So I’m Cranky Today
Sometime next week I should be receiving a shiny new Moto X Pure and Apple iPhone 6s Plus, both 64GB versions. These are Motorola and Apple’s newest flagship devices shipping for 2015 and many users are abuzz over them. Apple’s latest promises 3D Touch as well as an upgraded camera and better Siri performance. Motorola’s X Pure is packing in a 20MP shooter and of course Moto’s little software tweaks. Am I excited to get my hands on these babies? Well, sure I am, I admit I’m somewhat blinded by new toys when they arrive at my doorstep. But as I’ve been writing about technology for over 3 years now, I’ve also begun to become somewhat of a pessimist and curmudgeon and lately I’ve felt that incremental updates have all but killed innovation and the blame lay squarely on us.
More Megapixels Bro
Probably one of the single most incrementally updated parts of the smartphone is the camera. Whether it’s packing in more megapixels or upgrading the sensor to a better f-stop we all lose our minds when we find out the camera is going to be better. Problem is, most camera updates are only marginally better than the previous version. You’d be hard pressed to find a huge difference in the iPhone 6 camera vs the iPhone 5s camera. Sure there are some differences but it’s hardly anything a normal user would notice in day to day social media and family sharing environment (and that’s 95% of smartphone users).
Each year Apple and Android parade their latest pictures taken with (insert flagship name here) to the ooohs and ahhhs of fanboys everywhere. Pictures taken by professional photographers with professional lighting equipment who just happen to know how to make appropriate adjustments to the camera’s ISO, White Balance and other important functions. We tend to forget that 95% of us (there’s that number again) basically point and shoot so most of us won’t be seeing those picturesque landscape moments. Instead, you’ll probably end up with pictures of your lunch that look a lot like the pictures of your lunch that you took with last years device.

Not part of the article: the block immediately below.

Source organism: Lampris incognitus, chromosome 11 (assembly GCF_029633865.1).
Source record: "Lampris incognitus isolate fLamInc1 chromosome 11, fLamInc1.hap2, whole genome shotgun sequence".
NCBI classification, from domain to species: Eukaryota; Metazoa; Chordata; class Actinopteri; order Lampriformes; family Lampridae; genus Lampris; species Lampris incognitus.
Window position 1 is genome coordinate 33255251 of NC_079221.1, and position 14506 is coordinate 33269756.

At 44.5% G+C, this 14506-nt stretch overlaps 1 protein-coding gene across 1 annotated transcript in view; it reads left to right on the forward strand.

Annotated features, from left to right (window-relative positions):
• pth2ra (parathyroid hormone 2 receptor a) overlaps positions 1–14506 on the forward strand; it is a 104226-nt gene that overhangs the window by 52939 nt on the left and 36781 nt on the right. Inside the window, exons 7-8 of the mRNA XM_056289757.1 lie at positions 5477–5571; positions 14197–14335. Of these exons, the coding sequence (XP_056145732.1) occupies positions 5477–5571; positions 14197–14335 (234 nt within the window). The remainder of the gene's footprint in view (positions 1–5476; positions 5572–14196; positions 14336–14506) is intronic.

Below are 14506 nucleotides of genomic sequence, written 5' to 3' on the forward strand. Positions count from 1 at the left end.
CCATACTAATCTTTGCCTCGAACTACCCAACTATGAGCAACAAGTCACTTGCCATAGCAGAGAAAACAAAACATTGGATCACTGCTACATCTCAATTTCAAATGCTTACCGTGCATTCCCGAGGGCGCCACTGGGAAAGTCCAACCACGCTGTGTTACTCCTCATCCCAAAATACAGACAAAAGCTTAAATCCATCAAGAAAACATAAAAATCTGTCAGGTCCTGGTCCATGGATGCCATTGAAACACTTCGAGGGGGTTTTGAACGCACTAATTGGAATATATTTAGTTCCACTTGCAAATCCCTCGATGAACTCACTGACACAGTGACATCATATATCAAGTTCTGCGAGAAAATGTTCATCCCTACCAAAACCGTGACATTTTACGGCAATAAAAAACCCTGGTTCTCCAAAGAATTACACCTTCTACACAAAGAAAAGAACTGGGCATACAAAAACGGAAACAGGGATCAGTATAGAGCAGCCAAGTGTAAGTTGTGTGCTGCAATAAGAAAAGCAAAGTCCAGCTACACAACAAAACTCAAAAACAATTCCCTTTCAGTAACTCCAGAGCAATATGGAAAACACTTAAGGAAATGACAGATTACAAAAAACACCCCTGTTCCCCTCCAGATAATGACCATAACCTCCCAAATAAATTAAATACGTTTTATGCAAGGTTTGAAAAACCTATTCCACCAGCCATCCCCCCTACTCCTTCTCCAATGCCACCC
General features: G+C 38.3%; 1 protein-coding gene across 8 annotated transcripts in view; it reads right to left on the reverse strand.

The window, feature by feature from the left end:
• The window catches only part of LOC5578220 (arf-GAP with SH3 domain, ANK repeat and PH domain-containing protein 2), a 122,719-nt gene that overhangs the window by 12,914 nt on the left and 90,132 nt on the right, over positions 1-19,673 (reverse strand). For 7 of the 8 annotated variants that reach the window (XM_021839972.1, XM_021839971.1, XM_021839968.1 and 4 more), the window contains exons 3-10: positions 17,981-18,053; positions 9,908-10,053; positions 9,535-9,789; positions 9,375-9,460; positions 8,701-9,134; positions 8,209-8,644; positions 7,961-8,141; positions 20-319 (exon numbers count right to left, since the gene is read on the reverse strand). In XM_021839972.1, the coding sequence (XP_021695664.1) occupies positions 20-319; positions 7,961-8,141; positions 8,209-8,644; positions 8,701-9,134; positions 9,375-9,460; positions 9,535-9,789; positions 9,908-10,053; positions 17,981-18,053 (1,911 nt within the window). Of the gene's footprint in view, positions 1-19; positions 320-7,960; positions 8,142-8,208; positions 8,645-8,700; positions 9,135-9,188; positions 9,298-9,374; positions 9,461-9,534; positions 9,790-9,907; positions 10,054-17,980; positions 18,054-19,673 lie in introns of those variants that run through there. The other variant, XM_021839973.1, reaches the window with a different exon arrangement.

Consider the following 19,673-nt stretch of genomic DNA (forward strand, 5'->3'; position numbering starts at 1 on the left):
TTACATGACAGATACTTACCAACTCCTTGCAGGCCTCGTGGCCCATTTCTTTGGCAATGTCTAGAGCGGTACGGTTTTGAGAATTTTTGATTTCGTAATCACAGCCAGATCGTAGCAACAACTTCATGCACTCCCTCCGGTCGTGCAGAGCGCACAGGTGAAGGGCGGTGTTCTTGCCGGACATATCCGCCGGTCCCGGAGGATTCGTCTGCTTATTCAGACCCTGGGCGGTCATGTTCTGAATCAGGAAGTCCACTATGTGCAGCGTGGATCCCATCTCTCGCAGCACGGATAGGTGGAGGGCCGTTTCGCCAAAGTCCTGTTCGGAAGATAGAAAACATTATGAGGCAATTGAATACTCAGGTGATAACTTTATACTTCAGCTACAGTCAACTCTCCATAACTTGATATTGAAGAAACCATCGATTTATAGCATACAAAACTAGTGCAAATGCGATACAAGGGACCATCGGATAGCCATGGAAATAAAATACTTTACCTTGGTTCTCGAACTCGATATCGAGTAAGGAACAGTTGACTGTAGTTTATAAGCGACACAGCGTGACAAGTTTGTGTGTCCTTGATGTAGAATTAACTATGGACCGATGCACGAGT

Use The Force And Flick Your Wrist
Of course each year we have to have the token software/hardware feature like Motorola’s flick your wrist to start the camera, innovation and uselessness at its best. Motorola is likely to have some new Moto tricks up its sleeve this year too and don’t get me wrong, they’re not all useless but also not astonishing or groundbreaking. Apple’s 3D Touch is set to debut on the iPhone 6s and despite a Forbes writer’s insistence that it is not haptic technology (which it basically is, renamed the Taptic Engine) the only thing that is really intriguing about it is the software implementation.
Seems smartphone makers are working just hard enough to make things lukewarm interesting but not hard enough to make you jump out of the water due to the heat. Apple’s user interface hasn’t changed much since the original iPhone, go ahead and argue otherwise but don’t let your fanboy show too much. Android’s only real advantage is the ability to customize the look of your phone, no its larger specs don’t make a difference to the 95% (damn that number). Smartphone design, both hardware and software, have fallen into the gimmicky pool and seem to be enjoying themselves in the deep end.